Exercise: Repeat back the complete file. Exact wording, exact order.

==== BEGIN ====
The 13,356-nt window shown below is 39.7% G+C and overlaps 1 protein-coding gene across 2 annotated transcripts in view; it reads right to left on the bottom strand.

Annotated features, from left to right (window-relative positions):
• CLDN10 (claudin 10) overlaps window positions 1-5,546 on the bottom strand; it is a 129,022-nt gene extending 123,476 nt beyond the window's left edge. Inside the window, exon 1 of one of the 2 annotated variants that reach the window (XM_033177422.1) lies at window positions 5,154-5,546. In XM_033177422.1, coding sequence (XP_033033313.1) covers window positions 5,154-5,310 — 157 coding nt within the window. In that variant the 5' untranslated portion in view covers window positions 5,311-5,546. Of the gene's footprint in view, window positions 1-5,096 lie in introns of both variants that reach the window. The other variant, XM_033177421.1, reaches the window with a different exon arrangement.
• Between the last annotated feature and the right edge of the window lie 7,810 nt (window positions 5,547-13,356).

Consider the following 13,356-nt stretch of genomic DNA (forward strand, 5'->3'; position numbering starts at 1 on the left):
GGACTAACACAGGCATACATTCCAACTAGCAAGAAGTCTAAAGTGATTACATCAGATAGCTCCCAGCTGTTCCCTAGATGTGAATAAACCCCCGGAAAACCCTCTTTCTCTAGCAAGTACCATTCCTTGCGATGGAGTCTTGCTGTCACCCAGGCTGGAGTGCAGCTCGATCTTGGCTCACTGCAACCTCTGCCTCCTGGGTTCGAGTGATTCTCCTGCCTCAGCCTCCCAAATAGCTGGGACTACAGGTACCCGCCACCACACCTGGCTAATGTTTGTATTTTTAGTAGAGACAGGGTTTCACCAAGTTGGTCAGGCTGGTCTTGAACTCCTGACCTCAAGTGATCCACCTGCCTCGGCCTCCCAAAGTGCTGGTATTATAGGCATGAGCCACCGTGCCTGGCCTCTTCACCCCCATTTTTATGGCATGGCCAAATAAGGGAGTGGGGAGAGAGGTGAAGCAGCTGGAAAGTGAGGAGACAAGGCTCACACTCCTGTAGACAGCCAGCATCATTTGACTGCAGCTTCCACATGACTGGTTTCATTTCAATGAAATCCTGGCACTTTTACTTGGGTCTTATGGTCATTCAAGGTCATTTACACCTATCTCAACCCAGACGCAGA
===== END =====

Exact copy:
The 13,356-nt window shown below is 39.7% G+C and overlaps 1 protein-coding gene across 2 annotated transcripts in view; it reads right to left on the bottom strand.

Annotated features, from left to right (window-relative positions):
• CLDN10 (claudin 10) overlaps window positions 1-5,546 on the bottom strand; it is a 129,022-nt gene extending 123,476 nt beyond the window's left edge. Inside the window, exon 1 of one of the 2 annotated variants that reach the window (XM_033177422.1) lies at window positions 5,154-5,546. In XM_033177422.1, coding sequence (XP_033033313.1) covers window positions 5,154-5,310 — 157 coding nt within the window. In that variant the 5' untranslated portion in view covers window positions 5,311-5,546. Of the gene's footprint in view, window positions 1-5,096 lie in introns of both variants that reach the window. The other variant, XM_033177421.1, reaches the window with a different exon arrangement.
• Between the last annotated feature and the right edge of the window lie 7,810 nt (window positions 5,547-13,356).

Consider the following 13,356-nt stretch of genomic DNA (forward strand, 5'->3'; position numbering starts at 1 on the left):
GGACTAACACAGGCATACATTCCAACTAGCAAGAAGTCTAAAGTGATTACATCAGATAGCTCCCAGCTGTTCCCTAGATGTGAATAAACCCCCGGAAAACCCTCTTTCTCTAGCAAGTACCATTCCTTGCGATGGAGTCTTGCTGTCACCCAGGCTGGAGTGCAGCTCGATCTTGGCTCACTGCAACCTCTGCCTCCTGGGTTCGAGTGATTCTCCTGCCTCAGCCTCCCAAATAGCTGGGACTACAGGTACCCGCCACCACACCTGGCTAATGTTTGTATTTTTAGTAGAGACAGGGTTTCACCAAGTTGGTCAGGCTGGTCTTGAACTCCTGACCTCAAGTGATCCACCTGCCTCGGCCTCCCAAAGTGCTGGTATTATAGGCATGAGCCACCGTGCCTGGCCTCTTCACCCCCATTTTTATGGCATGGCCAAATAAGGGAGTGGGGAGAGAGGTGAAGCAGCTGGAAAGTGAGGAGACAAGGCTCACACTCCTGTAGACAGCCAGCATCATTTGACTGCAGCTTCCACATGACTGGTTTCATTTCAATGAAATCCTGGCACTTTTACTTGGGTCTTATGGTCATTCAAGGTCATTTACACCTATCTCAACCCAGACGCAGA